July 20, 2009
My On a New Conservatism post elicited concern from JK that kicking the big government conservatives out of the Republican Party would be an electoral mistake. I think we've discussed that quite a bit around here with no consensus opinion, but consider this historic quote that Hayek placed at the very top of his 'Why I am Not a Conservative' essay:
"At all times sincere friends of freedom have been rare, and its triumphs have been due to minorities, that have prevailed by associating themselves with auxiliaries whose objects often differed from their own; and this association, which is always dangerous, has sometimes been disastrous, by giving to opponents just grounds of opposition." - Lord Acton
Is this not an accurate description of what happens when big government conservatives are running the party?
Posted by JohnGalt at July 20, 2009 1:32 PM
I am in agreement with JG here. It was said that the American revolution was supported by 30% of the colonial population, aided by 10%, and fought by 3%. Let us be that 3%.
I am ready for a complete purge of the Republican Party. If this is impossible, let us abandon it.
Not too long ago JK wrote a post decrying any such strategy, not wishing to split the same constituency among three parties. It would mean "electoral defeat" in the next election, if my memory holds correct.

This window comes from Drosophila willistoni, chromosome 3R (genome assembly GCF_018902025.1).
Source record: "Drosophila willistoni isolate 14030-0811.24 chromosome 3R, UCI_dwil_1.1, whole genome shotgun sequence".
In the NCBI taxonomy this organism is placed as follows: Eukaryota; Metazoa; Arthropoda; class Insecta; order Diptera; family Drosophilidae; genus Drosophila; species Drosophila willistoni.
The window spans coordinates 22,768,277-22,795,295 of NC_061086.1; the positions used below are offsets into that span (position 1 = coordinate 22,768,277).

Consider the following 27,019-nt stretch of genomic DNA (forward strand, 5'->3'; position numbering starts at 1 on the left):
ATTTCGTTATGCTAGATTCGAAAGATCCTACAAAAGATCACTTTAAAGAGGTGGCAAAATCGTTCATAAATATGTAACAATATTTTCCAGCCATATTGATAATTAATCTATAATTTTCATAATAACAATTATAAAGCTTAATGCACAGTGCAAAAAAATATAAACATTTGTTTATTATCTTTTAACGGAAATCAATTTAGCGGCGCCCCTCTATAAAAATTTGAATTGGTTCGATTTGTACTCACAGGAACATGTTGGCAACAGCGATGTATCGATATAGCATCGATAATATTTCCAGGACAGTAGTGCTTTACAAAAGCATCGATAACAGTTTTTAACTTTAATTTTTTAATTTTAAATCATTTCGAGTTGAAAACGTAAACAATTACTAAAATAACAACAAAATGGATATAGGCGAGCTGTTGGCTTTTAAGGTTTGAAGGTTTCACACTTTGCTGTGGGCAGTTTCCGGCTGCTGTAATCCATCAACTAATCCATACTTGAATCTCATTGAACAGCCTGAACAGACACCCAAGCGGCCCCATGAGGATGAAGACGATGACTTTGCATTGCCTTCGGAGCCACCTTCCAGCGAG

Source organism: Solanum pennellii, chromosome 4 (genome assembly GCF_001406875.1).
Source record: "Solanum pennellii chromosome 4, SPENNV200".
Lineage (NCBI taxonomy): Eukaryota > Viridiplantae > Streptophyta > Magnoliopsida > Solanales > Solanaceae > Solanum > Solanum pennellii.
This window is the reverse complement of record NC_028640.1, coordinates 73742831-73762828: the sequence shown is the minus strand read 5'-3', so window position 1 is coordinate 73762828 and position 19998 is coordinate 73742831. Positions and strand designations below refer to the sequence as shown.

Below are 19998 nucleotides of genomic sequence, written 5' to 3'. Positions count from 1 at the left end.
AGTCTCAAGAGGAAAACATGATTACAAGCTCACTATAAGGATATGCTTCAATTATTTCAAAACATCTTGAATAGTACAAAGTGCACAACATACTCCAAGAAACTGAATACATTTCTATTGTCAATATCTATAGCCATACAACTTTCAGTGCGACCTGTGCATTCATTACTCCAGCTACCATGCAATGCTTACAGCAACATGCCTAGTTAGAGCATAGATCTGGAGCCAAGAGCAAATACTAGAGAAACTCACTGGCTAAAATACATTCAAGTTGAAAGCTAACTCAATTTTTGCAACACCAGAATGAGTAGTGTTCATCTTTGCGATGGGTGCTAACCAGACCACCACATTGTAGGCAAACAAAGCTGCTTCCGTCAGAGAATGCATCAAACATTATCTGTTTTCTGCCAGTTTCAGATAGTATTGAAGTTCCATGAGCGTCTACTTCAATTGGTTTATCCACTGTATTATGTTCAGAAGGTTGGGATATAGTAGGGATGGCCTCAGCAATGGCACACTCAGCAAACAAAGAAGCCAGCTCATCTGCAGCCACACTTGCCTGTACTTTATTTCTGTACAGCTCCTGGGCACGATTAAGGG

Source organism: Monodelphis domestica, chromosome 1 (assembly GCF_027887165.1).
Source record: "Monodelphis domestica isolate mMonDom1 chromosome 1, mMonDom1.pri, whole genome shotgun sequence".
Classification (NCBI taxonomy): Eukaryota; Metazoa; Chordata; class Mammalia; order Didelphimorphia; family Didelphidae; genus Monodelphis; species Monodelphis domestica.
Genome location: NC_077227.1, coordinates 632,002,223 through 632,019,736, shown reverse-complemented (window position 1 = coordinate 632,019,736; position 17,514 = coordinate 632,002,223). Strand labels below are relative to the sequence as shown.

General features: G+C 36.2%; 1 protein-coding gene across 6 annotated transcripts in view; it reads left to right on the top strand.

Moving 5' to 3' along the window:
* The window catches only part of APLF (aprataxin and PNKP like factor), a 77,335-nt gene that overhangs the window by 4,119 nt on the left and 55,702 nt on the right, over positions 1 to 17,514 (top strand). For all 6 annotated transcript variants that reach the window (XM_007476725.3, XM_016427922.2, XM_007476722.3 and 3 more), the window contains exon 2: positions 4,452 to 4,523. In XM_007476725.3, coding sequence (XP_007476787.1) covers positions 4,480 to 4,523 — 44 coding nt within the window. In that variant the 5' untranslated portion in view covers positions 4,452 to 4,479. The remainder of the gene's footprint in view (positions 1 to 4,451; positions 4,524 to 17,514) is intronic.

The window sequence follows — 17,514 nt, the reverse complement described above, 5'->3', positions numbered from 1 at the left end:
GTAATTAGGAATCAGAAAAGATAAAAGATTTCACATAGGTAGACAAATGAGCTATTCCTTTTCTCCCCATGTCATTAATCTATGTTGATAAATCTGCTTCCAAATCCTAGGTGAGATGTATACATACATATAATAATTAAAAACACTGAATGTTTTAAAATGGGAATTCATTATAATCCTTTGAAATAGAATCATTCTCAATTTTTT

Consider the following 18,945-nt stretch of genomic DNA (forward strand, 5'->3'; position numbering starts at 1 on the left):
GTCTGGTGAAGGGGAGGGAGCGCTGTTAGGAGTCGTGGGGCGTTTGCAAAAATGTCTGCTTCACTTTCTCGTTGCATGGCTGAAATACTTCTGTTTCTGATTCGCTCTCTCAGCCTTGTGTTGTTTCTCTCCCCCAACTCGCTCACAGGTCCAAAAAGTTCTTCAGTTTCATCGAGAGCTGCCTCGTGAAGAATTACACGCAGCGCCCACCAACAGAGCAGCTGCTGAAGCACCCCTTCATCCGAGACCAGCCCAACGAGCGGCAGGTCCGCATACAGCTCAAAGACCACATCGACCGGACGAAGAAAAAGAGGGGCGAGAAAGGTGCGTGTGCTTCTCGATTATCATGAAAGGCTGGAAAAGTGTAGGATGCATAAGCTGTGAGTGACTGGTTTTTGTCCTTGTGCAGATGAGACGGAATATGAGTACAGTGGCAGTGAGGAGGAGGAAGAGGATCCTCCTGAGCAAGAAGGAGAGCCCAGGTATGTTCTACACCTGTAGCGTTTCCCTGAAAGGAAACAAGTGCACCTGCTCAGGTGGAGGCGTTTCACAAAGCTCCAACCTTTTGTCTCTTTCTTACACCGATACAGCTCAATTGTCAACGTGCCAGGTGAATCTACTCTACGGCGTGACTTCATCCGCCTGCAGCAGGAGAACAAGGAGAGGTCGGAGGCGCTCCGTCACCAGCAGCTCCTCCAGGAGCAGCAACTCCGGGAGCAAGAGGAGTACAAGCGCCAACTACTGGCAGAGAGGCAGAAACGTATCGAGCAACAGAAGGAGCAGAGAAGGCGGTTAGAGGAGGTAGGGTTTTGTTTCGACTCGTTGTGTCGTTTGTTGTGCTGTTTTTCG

This is true. But it is not reason enough to keep a corrupt, statist, and unresponsive party in power.
History provides a lesson here. America has scrapped a party before. Remember the Whigs! In the 1840s, the Whigs had a brief resurgence, a gain in popularity following Van Buren's poor handling of the nation. But the Whigs were unable divided on matters of liberty -- half of the party supported a system of slavery, while half of the party was adamantly against such. So what happened? The party fell apart. In the elections of 1856 Whigs faced off against their brethren, now donning names such as Know-Nothings, Free Soilers, and Republicans.
Five parties were not able to beat one. The Democrats took the nation with a vengeance. However, out of the refiner's fire that was 1856 emerged a new coalition, united on the central issue of the day. The small group of hardliners who had created the Republican Party had been forged into leaders at the forefront of a national political party that used the ideals of these men as a foundation for a new American system. Their system would be the ruling order until the Progressives came to the fore some 50 years later.
I would propose that we stand at a similar crossroads today. We have attempted to tack classical liberalism onto statist conservatism, when rightfully, the reverse should be the truth. Why not make it so? A purge, an abandonment- such will lose us an election, perhaps even two. But if it secures us one more century of American greatness, than why hesitate? Why delay the philosophical reorientation that must come if we are to assure America's future?